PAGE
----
Barbed wire damage from the wildfires that raged across the Southwest southern plains may not be bad enough to warrant replacement.
Don’t assume that a grass fire has damaged the barbed wire on a fence, says a Texas A&M AgriLife Extension Service specialist.
“Fences are one of the range developments often damaged in fires,” said Dr. Ted McCollum, beef cattle specialist in Amarillo. “Certainly burned wooden posts and stays have to be replaced. But the damage to the barbed wire may be less than it appears.
“The ability to reuse the barbed wire from a fence after a grass fire can reduce the recovery costs for the landowner.”
Dr. Steve Amosson, AgriLife Extension economist in Amarillo, estimated fencing could be the second major expense tied to the fires on the 480,000 acres burned. Estimating half will be repaired and half replaced, he said the cost could be around $6 million to ranchers in the Texas Panhandle.
Amosson said an estimated 975 miles of fence were affected. To repair the fence, the cost is $2,500 per mile; to replace the fence, the cost is $10,000 per mile.
“Research provides information ranchers can use to make decisions related to fences,” said Danny Nusser, AgriLife Extension regional program leader. “Knowing that a fence is stable, and repairs are sufficient could be valuable in making economical decisions.”
Research was conducted by Oklahoma State University to examine the effects of grassland fires on barbed wire, he said. The study examined Class 1, 12 1/2-gauge, double-strand barbed wire.
The wire was about 14 years old when the study was conducted, McCollum explained. All of the wire examined in the study originated from the same lot at purchase. The fences were constructed 13 to 14 years before the study. Samples of wire were collected from these fences and unused wire from the original purchase lot that had been stored since purchase.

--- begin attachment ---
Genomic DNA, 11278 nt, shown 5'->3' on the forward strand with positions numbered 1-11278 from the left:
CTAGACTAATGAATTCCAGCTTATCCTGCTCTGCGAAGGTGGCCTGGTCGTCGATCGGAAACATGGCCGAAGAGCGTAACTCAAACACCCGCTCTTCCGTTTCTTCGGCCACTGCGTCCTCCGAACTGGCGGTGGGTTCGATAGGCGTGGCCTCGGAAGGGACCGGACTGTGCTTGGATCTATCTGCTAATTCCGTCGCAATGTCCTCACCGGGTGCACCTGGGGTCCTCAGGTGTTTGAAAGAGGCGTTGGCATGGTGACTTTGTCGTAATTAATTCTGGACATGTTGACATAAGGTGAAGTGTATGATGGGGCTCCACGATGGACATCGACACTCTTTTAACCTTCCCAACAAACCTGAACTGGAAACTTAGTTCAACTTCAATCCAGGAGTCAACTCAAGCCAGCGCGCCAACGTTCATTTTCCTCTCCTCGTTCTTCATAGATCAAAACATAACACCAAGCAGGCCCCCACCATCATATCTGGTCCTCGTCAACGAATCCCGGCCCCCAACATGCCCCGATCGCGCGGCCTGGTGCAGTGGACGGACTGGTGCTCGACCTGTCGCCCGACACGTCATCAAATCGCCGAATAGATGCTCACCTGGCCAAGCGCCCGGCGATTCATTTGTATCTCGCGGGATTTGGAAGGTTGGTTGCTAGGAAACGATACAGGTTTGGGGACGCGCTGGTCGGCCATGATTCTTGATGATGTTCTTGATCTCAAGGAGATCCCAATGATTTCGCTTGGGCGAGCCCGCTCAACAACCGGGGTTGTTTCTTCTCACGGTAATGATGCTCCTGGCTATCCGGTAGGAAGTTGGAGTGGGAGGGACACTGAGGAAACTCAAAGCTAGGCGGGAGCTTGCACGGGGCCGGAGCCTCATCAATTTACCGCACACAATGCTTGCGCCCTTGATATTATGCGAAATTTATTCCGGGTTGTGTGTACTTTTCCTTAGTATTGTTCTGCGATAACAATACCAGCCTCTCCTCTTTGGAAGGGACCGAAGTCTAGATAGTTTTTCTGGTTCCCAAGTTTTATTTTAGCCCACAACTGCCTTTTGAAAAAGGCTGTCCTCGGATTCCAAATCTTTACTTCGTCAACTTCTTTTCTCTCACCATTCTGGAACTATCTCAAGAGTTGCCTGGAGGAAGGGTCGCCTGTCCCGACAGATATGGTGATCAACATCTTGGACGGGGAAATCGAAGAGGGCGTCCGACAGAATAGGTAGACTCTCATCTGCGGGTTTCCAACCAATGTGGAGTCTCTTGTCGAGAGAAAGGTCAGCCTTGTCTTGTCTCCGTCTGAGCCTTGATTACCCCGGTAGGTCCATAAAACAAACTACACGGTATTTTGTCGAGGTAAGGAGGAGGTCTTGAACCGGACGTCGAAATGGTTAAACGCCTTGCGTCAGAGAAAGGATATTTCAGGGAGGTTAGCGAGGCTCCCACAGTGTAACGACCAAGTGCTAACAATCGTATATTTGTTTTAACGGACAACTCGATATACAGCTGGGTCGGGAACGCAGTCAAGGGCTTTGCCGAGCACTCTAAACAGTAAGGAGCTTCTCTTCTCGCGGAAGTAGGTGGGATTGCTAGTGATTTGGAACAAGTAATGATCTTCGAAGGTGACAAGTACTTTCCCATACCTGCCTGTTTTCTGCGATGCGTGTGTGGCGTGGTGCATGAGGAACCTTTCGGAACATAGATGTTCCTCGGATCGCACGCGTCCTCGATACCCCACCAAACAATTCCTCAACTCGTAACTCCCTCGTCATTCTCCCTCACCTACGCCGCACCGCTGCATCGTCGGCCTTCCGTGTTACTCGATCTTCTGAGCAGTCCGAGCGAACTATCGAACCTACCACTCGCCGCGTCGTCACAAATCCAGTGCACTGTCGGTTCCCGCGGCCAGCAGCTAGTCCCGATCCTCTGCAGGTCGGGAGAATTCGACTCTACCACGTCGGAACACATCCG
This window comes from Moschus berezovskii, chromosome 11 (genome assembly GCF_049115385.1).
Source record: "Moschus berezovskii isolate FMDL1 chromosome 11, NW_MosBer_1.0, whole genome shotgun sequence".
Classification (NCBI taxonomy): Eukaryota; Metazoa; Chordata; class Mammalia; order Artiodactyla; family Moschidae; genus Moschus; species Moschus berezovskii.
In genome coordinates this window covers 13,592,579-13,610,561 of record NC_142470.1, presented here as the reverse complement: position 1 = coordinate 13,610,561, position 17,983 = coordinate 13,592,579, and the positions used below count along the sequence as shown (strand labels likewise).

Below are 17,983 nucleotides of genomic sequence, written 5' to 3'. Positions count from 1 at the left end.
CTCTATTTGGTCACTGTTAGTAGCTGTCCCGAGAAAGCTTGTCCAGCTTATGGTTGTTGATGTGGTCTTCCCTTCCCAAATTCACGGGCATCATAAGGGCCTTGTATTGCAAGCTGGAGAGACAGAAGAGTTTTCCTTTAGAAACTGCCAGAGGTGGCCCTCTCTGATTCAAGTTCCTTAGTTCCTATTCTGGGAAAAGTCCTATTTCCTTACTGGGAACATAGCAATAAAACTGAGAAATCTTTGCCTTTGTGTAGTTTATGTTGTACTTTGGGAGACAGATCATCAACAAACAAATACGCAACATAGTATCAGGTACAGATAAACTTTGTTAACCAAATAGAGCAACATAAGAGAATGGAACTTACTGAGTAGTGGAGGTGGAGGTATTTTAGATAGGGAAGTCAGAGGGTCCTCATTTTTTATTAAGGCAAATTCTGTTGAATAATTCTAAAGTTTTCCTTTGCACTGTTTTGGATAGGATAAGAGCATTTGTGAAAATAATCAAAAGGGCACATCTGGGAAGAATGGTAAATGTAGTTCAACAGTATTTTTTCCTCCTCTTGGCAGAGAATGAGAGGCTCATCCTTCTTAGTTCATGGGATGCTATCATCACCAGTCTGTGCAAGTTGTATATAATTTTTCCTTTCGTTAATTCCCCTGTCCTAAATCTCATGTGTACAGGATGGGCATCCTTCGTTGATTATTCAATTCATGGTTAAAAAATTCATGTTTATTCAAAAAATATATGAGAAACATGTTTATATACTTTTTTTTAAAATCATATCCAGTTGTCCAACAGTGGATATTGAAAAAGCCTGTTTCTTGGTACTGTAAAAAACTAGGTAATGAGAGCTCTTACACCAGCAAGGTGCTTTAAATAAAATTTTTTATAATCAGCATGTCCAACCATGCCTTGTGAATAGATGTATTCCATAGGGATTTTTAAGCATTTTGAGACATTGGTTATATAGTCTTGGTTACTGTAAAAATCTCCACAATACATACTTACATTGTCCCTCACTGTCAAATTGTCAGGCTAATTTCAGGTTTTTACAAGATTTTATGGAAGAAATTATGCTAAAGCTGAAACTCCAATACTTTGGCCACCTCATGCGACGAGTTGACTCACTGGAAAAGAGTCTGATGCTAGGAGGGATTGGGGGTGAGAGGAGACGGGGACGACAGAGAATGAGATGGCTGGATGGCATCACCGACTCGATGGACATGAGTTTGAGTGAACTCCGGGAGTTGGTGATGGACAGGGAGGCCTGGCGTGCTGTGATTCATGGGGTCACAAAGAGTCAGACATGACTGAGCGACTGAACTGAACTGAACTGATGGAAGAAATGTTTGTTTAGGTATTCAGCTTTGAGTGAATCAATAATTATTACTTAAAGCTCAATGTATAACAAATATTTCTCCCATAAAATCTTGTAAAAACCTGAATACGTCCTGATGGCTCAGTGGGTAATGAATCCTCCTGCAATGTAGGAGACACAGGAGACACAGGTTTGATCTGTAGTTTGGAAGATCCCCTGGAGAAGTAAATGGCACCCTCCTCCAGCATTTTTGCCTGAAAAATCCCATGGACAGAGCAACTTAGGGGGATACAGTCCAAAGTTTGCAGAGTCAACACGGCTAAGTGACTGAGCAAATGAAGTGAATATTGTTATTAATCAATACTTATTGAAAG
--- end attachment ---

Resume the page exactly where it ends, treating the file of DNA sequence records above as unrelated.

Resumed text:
According to the study, wire collected from the fences had been subjected to grass fires zero times, one time, two times or six times during the previous 13 years. These grass fires occurred in the dormant season between February and April.
The unused wire and wire samples collected from the fences were examined for effects of fire frequency on breaking strength and zinc coating remaining on the wire, McCollum said.
“In this study, compared to the unused wire and wire from the fences that had not been burned, the exposure to grass fire or the number of times the wire was exposed to fire did not adversely affect the breaking strength or zinc coating on the Class 1, 12 1/2-gauge barbed wire,” he said.
The breaking strength and zinc coating, which provides corrosion resistance, were not different between the unused wire or the wire from the fences that had been burned up to six times the previous 13 years, McCollum said.
“So, the study showed that grass fire did not affect the breaking strength, zinc coating or ductility of the wire,” he said. “After a fire, the galvanized surface of the wire is often stained or discolored. But, this should not be interpreted as failure of the coating or galvanization of the wire. This discoloration comes from iron-zinc alloy layers in the wire and does not represent a failure of the pure zinc coating on the wire.”
McCollum said the researchers concluded that subjecting zinc-coated barbed wire to grass fires will not reduce its service life or its corrosion resistance.
“So there may be occasions where they need to replace the fence, but they shouldn’t automatically assume that the wire needs to be completely replaced because of the grass fire,” he said.